I remember Imam Suhaib Webb had some kind of posting of the situation of the students of knowledge of something along the lines of: unless they feel hunger, or poverty, etc…they not a 4 real student of knowledge. It was pretty profound… (can’t find the posting…maybe it’s from his old blog).

    SubhanAllah…even my tutor, he lives in a 3 bedroom apt with ~15 ppl on and off… (from Azhar). We suck.

    1. Speak for yourself, we don’t all suck, and speaking from experience, Ilm Summit was very comfortable.

      Why don’t you try to apply next year, so you can see for yourself, the dates have already been announced July 23rd- August 1st?

  4. Assalaamoalaikum wa rahmatullahe wa barakatuhu

    First, I love you for the sake of Allaah and love reading what you have put up on your blog. I found it last week, masha Allaah. May Allaah recompense you with the best reward for your good deeds and forgive and overlook your bad deeds and keep you firm on the right path, Ameen

    Second, I need to know the price range for attending an IlmSummit? What is the maximum it can get? Any other do’s and don’ts that I should know before joining in?

    I know some things will depend on the location too. But I need the lowdown on this year’s IlmSummit so I can have a rough idea and adjust my savings accordingly.

    1. Wa alaykum salaam wa rahmatullahi wa barakatuh,

      May the one for whose sake you love me, also love you, ameen to your duas and the same for you. Welcome to the blog, I hope you find some benefit contained within, the intro to your comment was so gentle, kind, and personable that I thought I must have known you from somewhere, ma sha Allah 🙂

      About Ilm Summit:

      For the first two years, Ilm Summit was 17 days long and held in Houston. It has already been announced that Ilm Summit will be from July 23 – August 1st, which will be about 9.5 days so the price most likely will be dramatically reduced as a major expense is booking the hotel.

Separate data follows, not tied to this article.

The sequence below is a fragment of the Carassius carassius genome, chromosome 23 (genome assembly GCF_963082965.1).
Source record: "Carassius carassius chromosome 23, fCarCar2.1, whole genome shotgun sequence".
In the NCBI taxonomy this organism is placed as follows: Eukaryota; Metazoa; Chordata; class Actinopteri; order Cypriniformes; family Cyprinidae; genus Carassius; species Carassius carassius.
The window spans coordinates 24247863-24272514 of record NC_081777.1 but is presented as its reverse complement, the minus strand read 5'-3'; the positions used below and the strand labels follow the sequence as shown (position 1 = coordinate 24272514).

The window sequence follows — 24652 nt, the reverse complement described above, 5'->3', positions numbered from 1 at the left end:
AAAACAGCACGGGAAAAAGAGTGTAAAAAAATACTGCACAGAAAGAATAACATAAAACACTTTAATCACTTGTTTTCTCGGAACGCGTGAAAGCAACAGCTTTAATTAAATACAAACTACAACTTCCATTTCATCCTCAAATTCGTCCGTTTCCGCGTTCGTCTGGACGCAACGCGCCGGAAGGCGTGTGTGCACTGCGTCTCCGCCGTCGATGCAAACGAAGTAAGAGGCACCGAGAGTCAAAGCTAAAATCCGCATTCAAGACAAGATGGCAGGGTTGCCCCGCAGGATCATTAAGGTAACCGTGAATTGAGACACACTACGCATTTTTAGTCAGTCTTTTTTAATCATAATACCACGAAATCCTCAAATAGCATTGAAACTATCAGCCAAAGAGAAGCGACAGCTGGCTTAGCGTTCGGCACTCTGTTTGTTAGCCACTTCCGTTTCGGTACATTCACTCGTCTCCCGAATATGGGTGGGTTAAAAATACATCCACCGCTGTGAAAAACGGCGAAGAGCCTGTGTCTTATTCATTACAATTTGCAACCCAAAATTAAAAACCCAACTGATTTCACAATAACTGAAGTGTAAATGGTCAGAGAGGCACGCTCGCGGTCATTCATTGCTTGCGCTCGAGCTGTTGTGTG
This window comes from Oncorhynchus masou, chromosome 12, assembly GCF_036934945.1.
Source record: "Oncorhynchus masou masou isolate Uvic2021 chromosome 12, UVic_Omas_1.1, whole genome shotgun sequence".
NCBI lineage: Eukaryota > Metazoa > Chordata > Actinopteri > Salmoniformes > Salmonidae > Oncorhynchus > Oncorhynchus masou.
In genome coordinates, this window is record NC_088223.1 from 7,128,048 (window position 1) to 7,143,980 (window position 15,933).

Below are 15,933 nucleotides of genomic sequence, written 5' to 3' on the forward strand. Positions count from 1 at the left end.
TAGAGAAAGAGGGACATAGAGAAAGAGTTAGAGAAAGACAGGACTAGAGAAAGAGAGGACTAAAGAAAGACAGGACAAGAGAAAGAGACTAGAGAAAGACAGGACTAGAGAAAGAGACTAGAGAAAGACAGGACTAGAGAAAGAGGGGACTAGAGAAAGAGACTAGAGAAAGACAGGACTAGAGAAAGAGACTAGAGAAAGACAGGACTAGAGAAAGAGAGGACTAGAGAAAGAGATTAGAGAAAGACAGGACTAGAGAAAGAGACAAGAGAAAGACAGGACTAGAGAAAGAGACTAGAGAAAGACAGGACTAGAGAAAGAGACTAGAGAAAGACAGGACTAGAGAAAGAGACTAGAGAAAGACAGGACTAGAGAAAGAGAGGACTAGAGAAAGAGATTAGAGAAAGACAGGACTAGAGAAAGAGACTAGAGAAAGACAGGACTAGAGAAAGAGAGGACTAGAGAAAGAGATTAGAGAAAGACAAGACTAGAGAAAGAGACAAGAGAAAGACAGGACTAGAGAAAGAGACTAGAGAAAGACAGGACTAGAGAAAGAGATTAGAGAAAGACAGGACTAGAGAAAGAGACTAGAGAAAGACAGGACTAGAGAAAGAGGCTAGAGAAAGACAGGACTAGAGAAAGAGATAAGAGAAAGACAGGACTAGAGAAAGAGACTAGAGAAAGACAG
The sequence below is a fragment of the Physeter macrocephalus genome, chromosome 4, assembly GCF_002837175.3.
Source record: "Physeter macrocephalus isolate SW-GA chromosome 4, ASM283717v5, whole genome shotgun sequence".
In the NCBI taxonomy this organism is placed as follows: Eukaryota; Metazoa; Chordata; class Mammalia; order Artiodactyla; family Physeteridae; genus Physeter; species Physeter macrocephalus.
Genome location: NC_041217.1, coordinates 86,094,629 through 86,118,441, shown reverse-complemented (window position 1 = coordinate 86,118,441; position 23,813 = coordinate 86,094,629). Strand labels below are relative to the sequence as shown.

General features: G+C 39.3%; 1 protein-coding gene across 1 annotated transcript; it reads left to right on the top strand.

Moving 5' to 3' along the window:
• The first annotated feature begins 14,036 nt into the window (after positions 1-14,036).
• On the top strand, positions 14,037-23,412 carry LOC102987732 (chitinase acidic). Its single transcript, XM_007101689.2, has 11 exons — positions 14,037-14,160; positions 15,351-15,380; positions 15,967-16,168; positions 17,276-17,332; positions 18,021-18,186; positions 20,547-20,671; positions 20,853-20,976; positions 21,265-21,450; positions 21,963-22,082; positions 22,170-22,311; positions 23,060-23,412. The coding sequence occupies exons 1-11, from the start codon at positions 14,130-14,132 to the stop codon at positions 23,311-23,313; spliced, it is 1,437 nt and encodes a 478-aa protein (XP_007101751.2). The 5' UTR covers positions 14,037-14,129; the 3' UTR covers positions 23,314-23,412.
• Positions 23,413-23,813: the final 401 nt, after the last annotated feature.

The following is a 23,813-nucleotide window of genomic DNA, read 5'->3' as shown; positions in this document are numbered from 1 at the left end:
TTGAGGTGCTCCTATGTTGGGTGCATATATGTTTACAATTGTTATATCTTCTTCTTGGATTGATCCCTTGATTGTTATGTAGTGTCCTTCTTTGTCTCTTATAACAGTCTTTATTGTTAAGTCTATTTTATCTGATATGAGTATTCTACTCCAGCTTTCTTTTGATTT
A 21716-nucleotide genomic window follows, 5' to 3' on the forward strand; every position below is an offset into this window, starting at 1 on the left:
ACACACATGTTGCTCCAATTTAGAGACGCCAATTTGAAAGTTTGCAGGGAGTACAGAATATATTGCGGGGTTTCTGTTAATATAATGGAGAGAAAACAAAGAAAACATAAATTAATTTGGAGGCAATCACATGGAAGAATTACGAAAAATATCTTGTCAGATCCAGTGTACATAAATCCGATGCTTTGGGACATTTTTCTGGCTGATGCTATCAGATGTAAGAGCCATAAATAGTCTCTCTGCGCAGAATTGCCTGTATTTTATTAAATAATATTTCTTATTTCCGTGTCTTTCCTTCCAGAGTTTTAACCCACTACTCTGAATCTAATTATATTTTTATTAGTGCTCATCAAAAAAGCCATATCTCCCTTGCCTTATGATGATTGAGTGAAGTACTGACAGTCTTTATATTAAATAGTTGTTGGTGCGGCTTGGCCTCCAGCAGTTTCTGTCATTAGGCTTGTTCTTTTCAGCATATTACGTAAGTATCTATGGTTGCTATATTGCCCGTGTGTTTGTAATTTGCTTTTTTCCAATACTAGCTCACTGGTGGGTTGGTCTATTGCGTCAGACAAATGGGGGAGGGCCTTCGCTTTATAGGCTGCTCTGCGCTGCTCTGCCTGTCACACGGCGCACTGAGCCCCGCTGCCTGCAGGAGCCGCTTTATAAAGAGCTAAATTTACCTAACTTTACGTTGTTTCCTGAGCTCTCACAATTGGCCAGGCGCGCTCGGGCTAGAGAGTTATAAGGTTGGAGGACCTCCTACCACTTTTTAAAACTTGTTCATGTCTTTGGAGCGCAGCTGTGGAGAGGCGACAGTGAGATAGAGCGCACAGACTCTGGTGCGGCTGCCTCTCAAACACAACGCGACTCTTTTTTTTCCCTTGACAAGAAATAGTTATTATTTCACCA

I believe the sticker price was $2297 US for the first two years. I was accepted to both Ilm Summits but only attended the second one and each time, generous financial aid was available and this year I didn’t pay anywhere near that amount as I received two major discounts for being a good AlMaghrib student and for having an Ilm Rush card, are you an AlMaghrib student, only ask so I’ll know if you are familiar with some common lingo and terminology.

      A number people had sponsors or raised funds through their local masajid or local AlMaghrib qabeelah, etc.

      So are you planning to apply, next year, in sha Allah, that’s pretty exciting! May Allah subhanahu wa ta ala make the path easy for you to attend. Ameen.

  5. Also, sister, what about the ladies who were not able to bring a mahram with them, how were they escorted and how did the travel?

    1. AlMaghrib while preferring that sisters be accompanied by a mahram did not make it a condition of acceptance and it was left up to each individual to decide and make appropriate travel arrangements.

      Students came from the US, Canada, the UK, and Saudi Arabia, and maybe Australia so obviously, travel was coordinated on an individual basis. We had a number of married couples, siblings brothers and sisters from the same family travel together, several people had a mahram drop them off at the hotel and then return to pick them up at the end, groups of sisters booked their flights and traveled together from California, Toronto, New Jersey, etc. People came from varying distances, some lived within Houston or nearby so did not necessarily need a mahram and other sisters traveled solo or had a mahram meet them at the airport. There was a wide array of travel arrangements. Hope that helps.

      All major announcements for Ilm Summit are made on the AlMaghrib Forums in the Ilm Summit folder.

  6. I am hoping it will be Houston again, I am not an Almaghrib student, but I frequently visit the forums to know what’s going on. And so far, this has been the best activity that I witnessed there. I’d so much like to be a part of it and come back here and benefit this community that I was born and brought up in.. (I live somewhere in the MiddleEast).

    The cost for my travel alone is going to be $1,500. Only Allaah knows how I will make it, Insha Allaah I will, I am hoping and will do my best to support it on my own, so please pray for me sister.

  7. Assalamualaikum sister

    I just wanted to say as much as I know Zaytuna is an institute of Hamza Yousuf who is declared by scholars as a deviant sufi. So, I hope almaghrib(which is upon Quran and sunnah) is not gonna open a institute with them which’ll open the door of fitnah.